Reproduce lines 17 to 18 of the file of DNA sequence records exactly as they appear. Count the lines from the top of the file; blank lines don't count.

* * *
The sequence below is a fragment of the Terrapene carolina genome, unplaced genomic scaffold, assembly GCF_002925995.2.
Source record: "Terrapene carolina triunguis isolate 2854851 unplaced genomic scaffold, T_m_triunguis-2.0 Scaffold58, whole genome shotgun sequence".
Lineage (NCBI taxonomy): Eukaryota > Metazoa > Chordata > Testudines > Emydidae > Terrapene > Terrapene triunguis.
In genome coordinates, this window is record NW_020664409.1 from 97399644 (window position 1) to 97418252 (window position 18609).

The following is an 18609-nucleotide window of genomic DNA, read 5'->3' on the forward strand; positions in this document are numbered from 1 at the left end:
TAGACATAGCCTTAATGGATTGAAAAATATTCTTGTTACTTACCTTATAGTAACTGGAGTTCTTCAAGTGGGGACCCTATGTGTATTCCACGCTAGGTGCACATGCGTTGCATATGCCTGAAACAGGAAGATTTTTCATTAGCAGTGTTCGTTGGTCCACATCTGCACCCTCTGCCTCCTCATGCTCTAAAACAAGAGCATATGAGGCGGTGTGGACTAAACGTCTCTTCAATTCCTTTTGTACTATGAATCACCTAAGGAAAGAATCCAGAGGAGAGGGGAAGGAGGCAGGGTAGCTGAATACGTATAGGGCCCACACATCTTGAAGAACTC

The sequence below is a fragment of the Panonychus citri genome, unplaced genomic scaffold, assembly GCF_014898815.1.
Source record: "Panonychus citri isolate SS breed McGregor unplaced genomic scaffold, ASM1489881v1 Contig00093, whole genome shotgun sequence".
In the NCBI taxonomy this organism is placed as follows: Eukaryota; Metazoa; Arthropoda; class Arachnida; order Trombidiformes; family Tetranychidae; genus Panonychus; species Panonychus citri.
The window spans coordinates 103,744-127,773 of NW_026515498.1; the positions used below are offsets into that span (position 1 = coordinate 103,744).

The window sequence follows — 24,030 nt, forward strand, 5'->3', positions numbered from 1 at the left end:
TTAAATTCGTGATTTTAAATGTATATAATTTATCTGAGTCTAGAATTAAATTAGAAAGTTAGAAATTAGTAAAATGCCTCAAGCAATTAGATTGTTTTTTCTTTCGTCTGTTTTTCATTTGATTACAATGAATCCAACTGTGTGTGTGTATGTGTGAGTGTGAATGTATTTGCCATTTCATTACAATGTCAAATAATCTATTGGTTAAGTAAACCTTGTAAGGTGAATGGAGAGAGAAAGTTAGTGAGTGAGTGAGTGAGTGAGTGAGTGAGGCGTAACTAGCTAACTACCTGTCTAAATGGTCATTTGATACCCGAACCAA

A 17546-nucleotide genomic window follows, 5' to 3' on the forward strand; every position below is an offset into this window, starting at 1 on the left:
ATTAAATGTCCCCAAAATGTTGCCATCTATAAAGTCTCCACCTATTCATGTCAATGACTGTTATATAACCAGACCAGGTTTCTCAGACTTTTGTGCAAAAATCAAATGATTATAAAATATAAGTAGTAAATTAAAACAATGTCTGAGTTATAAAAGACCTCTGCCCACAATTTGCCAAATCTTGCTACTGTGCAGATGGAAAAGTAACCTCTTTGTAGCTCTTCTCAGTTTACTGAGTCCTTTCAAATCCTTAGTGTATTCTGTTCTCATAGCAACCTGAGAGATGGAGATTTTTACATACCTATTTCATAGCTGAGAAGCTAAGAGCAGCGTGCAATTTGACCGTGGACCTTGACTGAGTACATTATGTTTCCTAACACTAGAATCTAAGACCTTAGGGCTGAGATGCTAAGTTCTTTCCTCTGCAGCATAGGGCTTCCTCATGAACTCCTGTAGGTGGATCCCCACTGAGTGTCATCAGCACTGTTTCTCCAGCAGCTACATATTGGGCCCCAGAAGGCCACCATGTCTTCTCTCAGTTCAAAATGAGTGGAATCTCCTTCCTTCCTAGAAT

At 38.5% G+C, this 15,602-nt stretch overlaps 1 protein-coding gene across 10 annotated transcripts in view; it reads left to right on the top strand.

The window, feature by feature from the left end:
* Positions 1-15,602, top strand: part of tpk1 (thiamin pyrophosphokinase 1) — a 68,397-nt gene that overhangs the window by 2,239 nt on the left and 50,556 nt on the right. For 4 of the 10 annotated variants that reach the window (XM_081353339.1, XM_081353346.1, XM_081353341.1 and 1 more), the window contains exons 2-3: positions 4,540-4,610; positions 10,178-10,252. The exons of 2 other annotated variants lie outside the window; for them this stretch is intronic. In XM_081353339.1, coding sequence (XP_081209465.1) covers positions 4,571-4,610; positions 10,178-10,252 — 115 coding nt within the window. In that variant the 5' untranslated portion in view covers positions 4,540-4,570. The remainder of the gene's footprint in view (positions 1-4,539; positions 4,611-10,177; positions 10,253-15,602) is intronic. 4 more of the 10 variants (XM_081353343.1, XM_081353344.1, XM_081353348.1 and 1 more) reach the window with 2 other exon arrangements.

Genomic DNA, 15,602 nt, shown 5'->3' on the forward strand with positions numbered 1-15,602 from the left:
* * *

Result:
* Positions 1-15,602, top strand: part of tpk1 (thiamin pyrophosphokinase 1) — a 68,397-nt gene that overhangs the window by 2,239 nt on the left and 50,556 nt on the right. For 4 of the 10 annotated variants that reach the window (XM_081353339.1, XM_081353346.1, XM_081353341.1 and 1 more), the window contains exons 2-3: positions 4,540-4,610; positions 10,178-10,252. The exons of 2 other annotated variants lie outside the window; for them this stretch is intronic. In XM_081353339.1, coding sequence (XP_081209465.1) covers positions 4,571-4,610; positions 10,178-10,252 — 115 coding nt within the window. In that variant the 5' untranslated portion in view covers positions 4,540-4,570. The remainder of the gene's footprint in view (positions 1-4,539; positions 4,611-10,177; positions 10,253-15,602) is intronic. 4 more of the 10 variants (XM_081353343.1, XM_081353344.1, XM_081353348.1 and 1 more) reach the window with 2 other exon arrangements.

Genomic DNA, 15,602 nt, shown 5'->3' on the forward strand with positions numbered 1-15,602 from the left: